I was escorted out of a church service yesterday with my 9-year old autistic son.
Despite the fact I had heard of this sort of thing happening on the news more than once, I never expected it to happen to me.
You see, I’ve never been asked to leave anywhere with Max. Not restaurants, not movie theaters, or shopping malls or grocery stores or any other place I can think of. Not because he is 100% good all the time. No child is, never mind a child with a developmental disability, but because I have always left places when I felt things were getting too difficult for Max or he was becoming agitated.
Maybe I was naïve. Maybe I was expecting too much. Maybe. But I don’t think so.
No, this wasn’t my regular church.
I don’t have one, but I am looking. Attending church was a large part of my childhood, and as my boys grow older I have begun to realize it is something I wanted to expose my them to.
But I was nervous. Not just because of my older son’s autism, although that was a part of it, but also my own social anxiety disorder.
A church, in an ideal situation, is like a family, but to a newcomer attending one for the first time, there is no denying it is a large group of strangers.
With this in mind, I kept seeing these billboards for The Journey North that made it seem like an open and relaxed kind of place. On their twitter page it says, “Come as you are you’ll be loved…” Sounds good, right?
One weekend, when both boys were with their father, I decided to check the place out by myself. Coffee was served prior to the service and the people there seemed genuinely friendly. Most of the kids went to a program they called Kidventure for Sunday School, but I noticed a few who stayed with their parents throughout the service.
Kidventure seemed like something Sammy, my five-year old, could really enjoy. The service itself had a lot of music. Max not only adores music, but is musically gifted. I thought, ”This could really work out.”
So this last Sunday I decided to give it a try with the boys. My sister came along too, bringing her daughter Allison.
Sam and Allie went to Kidventure. I wasn’t sure if they were really equipped to handle Max, not to mention handing off your minimally verbal child to anyone can be a little scary. I explained to the woman who signed Sam into Kidventure that Max has autism and I wanted to keep him with me. It didn’t seem like it was going to be a problem.
We sat toward the back, which in my experience is the unofficial, “Families with loud Children” section of most churches.
The music was not the same as the time I had attended by myself. Rather than one man leading the congregation in song with an acoustic guitar, there was a full rock band complete with drums.
It was, to be honest, a more than a little loud for me, but Max absolutely loved it.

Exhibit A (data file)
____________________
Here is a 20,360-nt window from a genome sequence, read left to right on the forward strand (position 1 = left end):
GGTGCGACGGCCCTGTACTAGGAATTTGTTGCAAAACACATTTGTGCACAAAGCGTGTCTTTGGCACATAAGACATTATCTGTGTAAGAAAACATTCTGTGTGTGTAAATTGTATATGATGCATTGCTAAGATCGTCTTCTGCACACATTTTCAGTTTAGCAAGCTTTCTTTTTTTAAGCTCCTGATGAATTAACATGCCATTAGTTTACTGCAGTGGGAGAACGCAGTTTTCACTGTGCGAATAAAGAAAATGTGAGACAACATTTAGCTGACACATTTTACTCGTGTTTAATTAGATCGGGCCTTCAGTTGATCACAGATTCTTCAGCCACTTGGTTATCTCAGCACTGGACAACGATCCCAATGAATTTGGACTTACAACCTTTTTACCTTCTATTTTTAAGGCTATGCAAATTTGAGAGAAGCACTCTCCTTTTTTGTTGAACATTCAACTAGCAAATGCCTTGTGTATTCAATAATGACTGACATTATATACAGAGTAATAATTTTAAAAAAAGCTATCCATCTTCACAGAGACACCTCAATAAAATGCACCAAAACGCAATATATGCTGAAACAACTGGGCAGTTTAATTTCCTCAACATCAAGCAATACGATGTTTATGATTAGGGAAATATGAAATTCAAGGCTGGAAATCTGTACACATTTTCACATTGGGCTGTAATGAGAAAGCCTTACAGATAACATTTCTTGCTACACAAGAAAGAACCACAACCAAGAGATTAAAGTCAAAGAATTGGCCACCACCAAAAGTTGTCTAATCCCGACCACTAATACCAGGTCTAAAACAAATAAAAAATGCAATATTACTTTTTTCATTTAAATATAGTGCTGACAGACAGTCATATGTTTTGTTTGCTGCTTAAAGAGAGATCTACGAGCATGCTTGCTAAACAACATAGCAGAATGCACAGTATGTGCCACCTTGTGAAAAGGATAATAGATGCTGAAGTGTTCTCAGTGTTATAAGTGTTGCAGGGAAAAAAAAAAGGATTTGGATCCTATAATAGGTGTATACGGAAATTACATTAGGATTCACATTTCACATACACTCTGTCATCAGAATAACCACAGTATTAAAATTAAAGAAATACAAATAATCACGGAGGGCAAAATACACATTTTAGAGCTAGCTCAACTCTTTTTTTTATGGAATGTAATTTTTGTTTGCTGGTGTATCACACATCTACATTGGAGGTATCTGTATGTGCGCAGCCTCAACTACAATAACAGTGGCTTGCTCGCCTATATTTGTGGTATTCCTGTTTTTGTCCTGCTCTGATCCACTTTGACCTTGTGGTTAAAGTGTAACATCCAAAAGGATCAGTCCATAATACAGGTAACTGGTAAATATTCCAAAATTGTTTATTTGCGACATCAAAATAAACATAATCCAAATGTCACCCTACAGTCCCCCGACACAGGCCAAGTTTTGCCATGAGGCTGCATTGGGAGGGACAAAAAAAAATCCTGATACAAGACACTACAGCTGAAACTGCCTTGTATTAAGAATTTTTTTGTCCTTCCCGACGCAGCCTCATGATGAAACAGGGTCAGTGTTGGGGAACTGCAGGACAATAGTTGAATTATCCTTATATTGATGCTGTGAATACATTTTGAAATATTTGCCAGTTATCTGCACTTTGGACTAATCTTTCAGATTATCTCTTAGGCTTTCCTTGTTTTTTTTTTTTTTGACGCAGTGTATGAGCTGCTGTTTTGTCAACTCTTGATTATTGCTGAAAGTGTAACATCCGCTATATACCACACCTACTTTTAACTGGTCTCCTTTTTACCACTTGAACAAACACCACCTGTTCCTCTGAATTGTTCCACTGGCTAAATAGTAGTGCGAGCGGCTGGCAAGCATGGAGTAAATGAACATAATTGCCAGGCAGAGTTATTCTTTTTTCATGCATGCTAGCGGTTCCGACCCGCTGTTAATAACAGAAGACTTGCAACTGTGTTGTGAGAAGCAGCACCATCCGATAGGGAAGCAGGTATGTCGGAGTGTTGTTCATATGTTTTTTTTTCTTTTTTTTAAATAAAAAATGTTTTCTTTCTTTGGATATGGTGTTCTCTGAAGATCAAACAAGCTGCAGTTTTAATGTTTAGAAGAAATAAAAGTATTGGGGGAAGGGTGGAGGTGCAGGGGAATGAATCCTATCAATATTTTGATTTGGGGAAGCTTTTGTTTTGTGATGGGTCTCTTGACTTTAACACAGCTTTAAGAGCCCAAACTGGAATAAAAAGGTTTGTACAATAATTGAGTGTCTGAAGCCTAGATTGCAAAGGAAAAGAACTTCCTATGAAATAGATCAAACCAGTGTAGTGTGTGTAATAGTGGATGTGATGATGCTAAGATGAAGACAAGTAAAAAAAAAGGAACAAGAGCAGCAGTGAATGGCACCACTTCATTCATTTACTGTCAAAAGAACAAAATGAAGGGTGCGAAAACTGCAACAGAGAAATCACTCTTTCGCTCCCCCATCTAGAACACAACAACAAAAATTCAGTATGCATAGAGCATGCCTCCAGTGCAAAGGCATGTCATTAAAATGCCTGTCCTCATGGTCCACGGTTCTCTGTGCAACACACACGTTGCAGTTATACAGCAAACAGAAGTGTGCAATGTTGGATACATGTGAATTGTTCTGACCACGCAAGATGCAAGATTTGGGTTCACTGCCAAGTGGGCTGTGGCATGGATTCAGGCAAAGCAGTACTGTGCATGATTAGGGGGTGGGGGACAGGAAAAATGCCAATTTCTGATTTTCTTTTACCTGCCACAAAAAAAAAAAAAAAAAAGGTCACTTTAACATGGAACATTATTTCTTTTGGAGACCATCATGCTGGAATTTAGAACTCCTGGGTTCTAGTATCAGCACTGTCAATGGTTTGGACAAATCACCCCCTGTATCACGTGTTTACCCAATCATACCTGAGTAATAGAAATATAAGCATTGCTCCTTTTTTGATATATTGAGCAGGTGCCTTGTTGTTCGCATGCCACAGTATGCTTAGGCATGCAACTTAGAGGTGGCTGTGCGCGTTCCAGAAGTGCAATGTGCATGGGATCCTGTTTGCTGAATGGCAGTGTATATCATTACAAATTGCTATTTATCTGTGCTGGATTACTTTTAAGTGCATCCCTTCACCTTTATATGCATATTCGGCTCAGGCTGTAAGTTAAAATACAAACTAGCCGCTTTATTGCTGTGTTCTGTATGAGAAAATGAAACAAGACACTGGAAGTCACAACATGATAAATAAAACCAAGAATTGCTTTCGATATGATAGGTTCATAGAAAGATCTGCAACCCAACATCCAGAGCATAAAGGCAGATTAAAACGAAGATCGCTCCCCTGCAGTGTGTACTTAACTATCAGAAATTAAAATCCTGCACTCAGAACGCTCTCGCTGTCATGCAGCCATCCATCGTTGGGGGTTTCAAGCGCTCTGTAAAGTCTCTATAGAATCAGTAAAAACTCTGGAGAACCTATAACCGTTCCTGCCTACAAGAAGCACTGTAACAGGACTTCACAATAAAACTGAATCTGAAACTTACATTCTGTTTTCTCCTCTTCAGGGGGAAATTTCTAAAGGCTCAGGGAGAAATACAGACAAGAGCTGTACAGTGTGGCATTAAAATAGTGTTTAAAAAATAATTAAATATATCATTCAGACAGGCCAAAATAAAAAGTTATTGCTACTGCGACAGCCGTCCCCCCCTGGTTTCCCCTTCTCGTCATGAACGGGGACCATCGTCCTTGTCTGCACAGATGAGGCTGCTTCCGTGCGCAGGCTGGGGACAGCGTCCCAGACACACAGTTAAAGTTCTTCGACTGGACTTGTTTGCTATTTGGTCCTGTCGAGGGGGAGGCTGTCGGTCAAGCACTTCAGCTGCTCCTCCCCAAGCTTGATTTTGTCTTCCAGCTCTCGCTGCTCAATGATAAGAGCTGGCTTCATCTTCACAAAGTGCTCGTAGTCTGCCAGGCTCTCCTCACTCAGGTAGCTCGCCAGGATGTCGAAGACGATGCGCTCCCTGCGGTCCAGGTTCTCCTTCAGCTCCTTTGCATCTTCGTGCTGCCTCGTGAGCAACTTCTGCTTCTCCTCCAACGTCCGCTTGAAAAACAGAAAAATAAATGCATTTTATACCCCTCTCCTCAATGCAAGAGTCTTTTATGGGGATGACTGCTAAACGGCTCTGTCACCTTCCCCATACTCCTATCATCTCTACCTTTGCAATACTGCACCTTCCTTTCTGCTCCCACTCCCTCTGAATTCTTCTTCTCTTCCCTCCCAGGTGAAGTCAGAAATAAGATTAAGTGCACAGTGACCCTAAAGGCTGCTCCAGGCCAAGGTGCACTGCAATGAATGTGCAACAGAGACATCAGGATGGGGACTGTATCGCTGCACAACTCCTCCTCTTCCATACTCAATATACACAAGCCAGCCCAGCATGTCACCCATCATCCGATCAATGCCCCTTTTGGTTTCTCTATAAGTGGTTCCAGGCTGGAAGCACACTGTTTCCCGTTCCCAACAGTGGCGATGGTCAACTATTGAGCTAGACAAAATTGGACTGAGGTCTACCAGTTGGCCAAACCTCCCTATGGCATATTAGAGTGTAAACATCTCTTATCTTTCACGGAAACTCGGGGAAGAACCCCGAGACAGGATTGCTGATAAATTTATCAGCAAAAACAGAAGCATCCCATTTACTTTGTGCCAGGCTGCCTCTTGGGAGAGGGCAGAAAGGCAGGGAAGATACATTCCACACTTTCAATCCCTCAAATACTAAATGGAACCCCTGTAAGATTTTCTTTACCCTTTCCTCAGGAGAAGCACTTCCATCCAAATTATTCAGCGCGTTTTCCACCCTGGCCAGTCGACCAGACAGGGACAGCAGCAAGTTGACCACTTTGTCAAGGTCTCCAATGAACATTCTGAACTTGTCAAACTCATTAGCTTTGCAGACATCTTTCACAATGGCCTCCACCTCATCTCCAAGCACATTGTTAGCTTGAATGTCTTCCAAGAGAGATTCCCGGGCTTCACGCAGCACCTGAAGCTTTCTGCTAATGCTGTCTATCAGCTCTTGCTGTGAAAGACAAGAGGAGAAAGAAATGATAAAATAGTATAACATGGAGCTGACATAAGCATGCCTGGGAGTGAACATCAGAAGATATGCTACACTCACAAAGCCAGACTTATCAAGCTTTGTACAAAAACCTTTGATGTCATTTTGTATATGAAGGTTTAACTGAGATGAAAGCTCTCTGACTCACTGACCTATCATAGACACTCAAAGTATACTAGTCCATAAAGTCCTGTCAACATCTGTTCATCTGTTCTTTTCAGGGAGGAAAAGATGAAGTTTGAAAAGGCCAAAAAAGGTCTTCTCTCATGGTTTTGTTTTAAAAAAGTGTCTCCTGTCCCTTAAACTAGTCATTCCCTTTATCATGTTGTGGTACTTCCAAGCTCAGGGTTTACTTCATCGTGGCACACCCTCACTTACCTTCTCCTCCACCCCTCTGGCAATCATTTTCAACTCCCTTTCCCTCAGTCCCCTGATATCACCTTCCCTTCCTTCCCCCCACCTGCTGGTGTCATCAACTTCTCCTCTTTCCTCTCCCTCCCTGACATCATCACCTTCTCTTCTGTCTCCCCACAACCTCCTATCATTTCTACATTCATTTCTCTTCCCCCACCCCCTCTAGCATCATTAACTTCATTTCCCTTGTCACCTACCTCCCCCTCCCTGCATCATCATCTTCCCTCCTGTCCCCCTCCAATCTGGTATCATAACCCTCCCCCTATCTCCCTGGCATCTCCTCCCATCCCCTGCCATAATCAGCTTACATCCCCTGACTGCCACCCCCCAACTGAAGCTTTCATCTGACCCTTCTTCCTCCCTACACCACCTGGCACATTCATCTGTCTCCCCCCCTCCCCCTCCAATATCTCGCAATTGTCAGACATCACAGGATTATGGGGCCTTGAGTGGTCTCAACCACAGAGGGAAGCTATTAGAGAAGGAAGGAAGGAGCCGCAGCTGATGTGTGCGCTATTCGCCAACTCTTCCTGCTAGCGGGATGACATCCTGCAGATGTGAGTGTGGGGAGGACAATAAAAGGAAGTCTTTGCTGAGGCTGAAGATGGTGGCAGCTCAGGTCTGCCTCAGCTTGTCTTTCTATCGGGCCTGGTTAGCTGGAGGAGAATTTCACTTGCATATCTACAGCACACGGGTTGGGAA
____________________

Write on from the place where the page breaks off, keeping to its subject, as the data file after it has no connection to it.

Was he perfectly quiet? Well, no. He sang along with the words projected on the screen. He chattered on in his way, but was in my opinion, not at all loud or disruptive. He made no more noise than any other small child, and as I mentioned before, the sound system was loud.
There was no danger of anyone not hearing because of him.
It wasn’t until we were about an hour into the service that we were ushered us out of the auditorium. At this point there couldn’t have been much more than twenty minutes left in the service.
A small group of people was waiting for us. It was clear they felt Max was a problem. It’s hard to remember everything that was said. I was stunned. I had honestly thought things had gone well up until that point. I was deeply embarrassed. My hands shook. It was hard not to cry.
They said they didn’t want us to leave, but we needed to find some accommodation so that Max wouldn’t disrupt the worship for everyone else. I said I felt Max hadn’t been disruptive. They didn’t argue with me, but made it clear they didn’t agree.
A woman offered to walk Max in the halls, but what would he get out of that? exercise? One of the Pastors suggested I take Max to Kidventure and stay with him. I said if I did that, I wouldn’t hear the sermon. More options were thrown out, but I don’t remember most of what was said. The pastor obviously meant well and felt he was doing the right thing. He couldn’t seem to understand why I was so upset. He seemed to think we could work something out for next Sunday, but it was very clear Max was not welcome to go back into the auditorium.
I said I felt awful being pulled out in front of all those people. I told him how shy I was. I told them how unwelcome I felt. I don’t think he ever really got it.
So we left.
Nothing they did or said at that point could wipe out how I felt being yanked out of that church service anyway. I would never feel welcome there again.
Sam and Allie weren’t happy at leaving. They didn’t understand. They had been having fun.
Once we got out to the car, I broke down in cried. This wasn’t how I wanted our first church service to go. I didn’t want to leave it at that.
So we decided to try again. That very day.
This time we tried a more traditional looking Lutheran Church.
The first thing I did was ask if they were special needs friendly. They were. Wholeheartedly so. Not only was a little boy with down syndrome attend with his family but also one another with autism. I was shown a nursery where I could take Max if I felt I needed to. In the nursery there was TV set so you could continue watching the sermon. But when I spoke to the Pastor he encouraged me to NOT take Max out every time he made a noise. ”If you do that, how will he ever learn how to behave in church?” There was no talk of accommodations and the word disruptive never came up. Max was never treated like a problem, instead we were treated with simple kindness.
This church really felt like a family. I can’t begin to tell you how good that felt.